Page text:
Health outcomes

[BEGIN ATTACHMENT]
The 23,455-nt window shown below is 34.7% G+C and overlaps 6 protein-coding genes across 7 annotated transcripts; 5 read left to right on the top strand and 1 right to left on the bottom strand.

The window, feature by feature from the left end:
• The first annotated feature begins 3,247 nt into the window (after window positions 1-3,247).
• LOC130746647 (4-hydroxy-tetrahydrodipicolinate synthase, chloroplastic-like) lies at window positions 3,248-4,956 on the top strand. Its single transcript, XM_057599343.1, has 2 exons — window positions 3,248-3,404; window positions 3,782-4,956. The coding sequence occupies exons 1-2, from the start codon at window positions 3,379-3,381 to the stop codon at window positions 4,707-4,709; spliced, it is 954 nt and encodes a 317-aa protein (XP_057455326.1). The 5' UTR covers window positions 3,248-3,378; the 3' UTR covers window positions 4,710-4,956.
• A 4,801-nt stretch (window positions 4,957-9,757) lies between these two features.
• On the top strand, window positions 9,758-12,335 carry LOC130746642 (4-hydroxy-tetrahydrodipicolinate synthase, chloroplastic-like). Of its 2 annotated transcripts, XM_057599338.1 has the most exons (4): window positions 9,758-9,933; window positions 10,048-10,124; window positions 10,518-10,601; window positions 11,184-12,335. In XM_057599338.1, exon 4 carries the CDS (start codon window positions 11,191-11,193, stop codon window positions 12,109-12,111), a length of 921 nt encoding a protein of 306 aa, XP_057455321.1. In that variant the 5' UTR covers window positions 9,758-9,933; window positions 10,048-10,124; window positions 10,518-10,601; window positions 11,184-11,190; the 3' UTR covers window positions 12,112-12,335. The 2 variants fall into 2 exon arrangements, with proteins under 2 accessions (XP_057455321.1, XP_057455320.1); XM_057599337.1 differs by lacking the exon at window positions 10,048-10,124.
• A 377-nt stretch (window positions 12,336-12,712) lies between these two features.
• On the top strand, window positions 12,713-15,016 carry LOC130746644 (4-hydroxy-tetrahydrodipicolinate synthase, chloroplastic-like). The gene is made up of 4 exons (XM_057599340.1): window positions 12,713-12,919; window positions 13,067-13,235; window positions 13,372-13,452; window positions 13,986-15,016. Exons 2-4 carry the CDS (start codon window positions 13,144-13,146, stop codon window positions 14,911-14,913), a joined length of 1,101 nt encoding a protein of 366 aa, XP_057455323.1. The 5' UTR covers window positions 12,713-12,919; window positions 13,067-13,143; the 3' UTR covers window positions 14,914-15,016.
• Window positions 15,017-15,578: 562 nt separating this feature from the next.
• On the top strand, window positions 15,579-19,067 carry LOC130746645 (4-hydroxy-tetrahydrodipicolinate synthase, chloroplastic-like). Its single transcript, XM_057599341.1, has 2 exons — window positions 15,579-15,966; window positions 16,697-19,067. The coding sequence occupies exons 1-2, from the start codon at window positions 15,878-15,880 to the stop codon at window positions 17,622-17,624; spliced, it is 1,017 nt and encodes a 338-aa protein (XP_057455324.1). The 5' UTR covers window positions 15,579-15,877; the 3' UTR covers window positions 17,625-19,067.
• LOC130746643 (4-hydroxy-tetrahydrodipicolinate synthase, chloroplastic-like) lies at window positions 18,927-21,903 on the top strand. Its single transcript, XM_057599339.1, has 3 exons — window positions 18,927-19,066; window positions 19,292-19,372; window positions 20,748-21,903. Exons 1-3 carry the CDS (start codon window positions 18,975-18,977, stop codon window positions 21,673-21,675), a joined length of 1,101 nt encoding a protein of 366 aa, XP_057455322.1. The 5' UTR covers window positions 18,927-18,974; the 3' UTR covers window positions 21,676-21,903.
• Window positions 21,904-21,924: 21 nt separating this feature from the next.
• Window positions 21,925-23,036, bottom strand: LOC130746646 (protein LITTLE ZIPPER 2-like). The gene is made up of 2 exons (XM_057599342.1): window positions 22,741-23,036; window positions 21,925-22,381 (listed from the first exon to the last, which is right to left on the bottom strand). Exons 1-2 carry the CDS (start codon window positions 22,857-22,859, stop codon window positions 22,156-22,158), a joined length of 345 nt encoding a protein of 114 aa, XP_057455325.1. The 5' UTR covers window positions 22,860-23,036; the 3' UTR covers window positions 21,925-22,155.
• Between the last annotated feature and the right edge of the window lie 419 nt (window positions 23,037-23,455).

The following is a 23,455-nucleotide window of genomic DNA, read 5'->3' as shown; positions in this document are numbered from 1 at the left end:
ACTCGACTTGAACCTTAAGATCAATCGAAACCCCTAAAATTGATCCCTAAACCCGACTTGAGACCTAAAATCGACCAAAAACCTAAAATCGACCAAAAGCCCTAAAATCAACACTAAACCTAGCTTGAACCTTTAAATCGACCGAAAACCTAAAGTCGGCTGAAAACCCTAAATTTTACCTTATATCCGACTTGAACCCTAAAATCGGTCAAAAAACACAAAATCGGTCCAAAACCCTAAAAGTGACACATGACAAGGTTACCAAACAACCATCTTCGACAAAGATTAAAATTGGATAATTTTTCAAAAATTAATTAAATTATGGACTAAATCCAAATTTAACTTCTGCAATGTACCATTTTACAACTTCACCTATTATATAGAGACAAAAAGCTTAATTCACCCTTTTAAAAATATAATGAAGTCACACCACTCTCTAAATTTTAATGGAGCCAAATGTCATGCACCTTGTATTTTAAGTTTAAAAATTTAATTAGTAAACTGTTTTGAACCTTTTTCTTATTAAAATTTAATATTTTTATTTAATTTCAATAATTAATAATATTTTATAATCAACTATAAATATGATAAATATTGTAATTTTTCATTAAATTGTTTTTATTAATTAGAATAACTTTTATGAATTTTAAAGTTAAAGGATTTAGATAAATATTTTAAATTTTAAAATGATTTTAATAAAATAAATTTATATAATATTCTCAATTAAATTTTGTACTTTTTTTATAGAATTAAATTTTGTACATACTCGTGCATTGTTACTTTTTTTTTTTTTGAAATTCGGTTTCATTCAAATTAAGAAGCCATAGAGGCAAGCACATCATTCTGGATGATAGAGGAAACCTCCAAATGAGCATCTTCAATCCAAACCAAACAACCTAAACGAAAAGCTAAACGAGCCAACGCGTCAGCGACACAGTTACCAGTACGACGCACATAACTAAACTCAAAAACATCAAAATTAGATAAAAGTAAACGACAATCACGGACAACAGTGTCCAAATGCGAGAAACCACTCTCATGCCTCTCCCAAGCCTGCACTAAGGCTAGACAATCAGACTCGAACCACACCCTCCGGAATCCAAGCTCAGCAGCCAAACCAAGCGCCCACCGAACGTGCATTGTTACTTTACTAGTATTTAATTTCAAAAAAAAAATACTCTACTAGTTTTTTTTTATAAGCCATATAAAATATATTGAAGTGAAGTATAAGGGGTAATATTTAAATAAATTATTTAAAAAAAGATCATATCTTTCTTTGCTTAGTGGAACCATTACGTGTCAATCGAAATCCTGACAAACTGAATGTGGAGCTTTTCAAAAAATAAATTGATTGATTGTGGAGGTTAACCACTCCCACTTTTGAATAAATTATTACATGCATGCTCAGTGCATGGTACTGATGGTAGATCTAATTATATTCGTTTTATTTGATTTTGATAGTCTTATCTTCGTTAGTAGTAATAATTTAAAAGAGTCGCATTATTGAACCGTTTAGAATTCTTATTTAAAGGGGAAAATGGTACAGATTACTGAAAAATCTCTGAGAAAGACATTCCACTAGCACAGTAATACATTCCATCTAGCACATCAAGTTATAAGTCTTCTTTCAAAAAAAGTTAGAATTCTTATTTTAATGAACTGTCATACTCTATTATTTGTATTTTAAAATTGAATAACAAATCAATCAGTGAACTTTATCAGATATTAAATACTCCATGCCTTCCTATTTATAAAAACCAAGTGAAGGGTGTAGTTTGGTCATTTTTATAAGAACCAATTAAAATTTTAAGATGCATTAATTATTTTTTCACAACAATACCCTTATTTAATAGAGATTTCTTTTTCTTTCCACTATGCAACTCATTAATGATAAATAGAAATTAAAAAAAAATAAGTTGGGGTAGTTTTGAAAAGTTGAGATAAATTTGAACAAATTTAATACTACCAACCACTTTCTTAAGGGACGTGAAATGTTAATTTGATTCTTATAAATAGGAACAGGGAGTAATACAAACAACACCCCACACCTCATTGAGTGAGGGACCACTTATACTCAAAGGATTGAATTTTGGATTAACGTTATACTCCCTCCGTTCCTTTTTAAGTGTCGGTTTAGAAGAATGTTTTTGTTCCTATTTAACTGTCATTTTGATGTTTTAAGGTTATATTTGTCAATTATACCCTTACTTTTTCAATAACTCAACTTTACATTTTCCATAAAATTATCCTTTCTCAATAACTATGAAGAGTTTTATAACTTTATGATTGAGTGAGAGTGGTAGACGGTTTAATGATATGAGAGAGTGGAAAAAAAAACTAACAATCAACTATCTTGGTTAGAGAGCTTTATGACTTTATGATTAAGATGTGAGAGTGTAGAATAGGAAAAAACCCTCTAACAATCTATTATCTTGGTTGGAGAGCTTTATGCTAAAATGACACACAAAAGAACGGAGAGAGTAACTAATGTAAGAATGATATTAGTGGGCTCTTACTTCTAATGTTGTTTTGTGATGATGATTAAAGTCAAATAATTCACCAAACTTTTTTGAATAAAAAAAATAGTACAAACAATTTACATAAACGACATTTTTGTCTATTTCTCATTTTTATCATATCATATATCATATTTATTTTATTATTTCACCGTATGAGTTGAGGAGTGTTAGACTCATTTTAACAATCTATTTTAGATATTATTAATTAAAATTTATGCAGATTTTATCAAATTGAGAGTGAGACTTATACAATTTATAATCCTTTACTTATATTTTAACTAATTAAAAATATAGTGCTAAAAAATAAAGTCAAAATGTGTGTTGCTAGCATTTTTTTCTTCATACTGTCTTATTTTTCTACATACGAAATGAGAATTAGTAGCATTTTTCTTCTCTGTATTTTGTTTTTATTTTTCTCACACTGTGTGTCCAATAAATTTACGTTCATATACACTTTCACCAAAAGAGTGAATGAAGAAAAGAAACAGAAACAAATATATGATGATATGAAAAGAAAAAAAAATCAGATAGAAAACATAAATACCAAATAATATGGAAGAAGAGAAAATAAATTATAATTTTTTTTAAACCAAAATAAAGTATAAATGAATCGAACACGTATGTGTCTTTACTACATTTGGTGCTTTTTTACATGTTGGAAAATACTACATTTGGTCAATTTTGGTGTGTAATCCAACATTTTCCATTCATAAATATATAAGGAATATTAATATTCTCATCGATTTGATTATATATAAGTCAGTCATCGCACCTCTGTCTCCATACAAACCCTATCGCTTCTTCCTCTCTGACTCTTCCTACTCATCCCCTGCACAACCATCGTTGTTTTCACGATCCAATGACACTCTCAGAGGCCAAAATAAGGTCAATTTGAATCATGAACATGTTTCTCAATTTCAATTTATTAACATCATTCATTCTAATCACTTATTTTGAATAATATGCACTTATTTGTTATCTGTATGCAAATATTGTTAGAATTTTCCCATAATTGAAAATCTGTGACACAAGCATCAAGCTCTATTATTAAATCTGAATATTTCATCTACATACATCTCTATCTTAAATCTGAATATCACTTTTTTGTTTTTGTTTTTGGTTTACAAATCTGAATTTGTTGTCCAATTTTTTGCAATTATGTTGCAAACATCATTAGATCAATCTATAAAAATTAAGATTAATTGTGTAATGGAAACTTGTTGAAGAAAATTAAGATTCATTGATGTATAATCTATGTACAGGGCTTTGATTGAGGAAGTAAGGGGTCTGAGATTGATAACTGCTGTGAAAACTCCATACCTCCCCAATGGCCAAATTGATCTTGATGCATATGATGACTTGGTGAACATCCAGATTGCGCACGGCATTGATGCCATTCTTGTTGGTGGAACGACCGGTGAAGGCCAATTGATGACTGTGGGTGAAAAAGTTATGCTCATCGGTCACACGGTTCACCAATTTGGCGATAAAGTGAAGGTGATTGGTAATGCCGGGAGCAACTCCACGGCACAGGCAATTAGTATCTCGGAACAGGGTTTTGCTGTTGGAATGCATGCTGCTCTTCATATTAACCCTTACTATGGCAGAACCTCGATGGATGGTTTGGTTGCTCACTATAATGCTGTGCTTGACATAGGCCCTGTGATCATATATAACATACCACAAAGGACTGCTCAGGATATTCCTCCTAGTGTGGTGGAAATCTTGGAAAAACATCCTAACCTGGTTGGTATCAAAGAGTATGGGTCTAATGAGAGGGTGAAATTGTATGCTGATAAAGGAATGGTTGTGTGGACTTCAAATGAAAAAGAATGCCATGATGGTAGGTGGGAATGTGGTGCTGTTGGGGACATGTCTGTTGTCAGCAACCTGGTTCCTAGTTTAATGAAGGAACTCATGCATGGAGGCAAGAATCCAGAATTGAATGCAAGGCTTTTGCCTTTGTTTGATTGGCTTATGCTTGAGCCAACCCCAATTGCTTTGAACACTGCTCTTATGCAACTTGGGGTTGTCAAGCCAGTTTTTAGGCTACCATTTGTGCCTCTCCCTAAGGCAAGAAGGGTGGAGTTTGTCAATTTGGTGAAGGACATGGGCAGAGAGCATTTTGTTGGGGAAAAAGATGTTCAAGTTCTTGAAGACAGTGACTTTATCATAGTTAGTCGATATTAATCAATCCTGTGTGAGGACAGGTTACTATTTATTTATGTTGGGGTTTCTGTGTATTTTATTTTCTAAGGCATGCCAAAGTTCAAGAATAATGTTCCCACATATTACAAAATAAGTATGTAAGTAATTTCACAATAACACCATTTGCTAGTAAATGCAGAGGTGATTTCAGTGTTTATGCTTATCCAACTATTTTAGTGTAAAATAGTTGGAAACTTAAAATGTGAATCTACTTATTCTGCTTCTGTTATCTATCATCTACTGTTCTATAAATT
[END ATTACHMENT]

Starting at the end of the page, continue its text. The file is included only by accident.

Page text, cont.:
Resident health was operationalized using the six dimensions of the positive health model [9]. Different questionnaires were used to measure the residents’ health on these dimensions. First, quality of life and participation were measured using the Qualidem [24]. The Qualidem contains nine subscales, which are all applicable to people with dementia [25]. The reliability is good to excellent for the subscales positive affect, positive self-image, care relationship and negative affect, questionable–acceptable for restless tense behaviour, social relations, social isolation and feeling at home, and poor for having something to do [25]. Second, mental functioning and perception were measured using the Cohen-Mansfield Agitation Inventory (CMAI) [26], the Cornell Scale for Depression in Dementia (CSDD) [27] and the InterRAI Long-Term Care Facilities System (interRAI LTFC) section C, Cognition [28]. The CMAI is considered a valid and reliable scale to assess agitation [29]. The CSDD is considered a reliable instrument for use in NH residents with dementia [30] and has demonstrated good accuracy [31]. The interRAI LTCF is an independent geriatric assessment system for the key domains of health and function of older people, including cognition, and it has demonstrated adequate reliability across various long-term settings [32]. Third, daily functioning was assessed with the Barthel Index [33]. For assessing residents with dementia, the internal consistency was acceptable [34]. Fourth, bodily functions, in particular balance and mobility, were measured using the Performance-Oriented Mobility Assessment according to Tinetti (POMA) [35], with an acceptable predictive validity concerning fall risk [36]. The inter-rater reliability of the instrument was good [36]. No appropriate questionnaire was found to address the existential dimension. In this study we chose to align as much as possible with existing practices in the organization, to minimize the burden on care professionals in terms of their contribution to the study. The CMAI, CSDD and POMA instruments are routinely used in the participating organization. During each measurement, the same two care professionals per unit, who were closely involved in the care of the included residents, completed in pairs the Qualidem, CMAI, InterRAI LTFC section C and Barthel Index for each resident. Any discrepancies between the two care professionals were resolved through discussion, until consensus was reached. Upfront, all care professionals were carefully instructed by the researcher to establish uniformity in the data collection.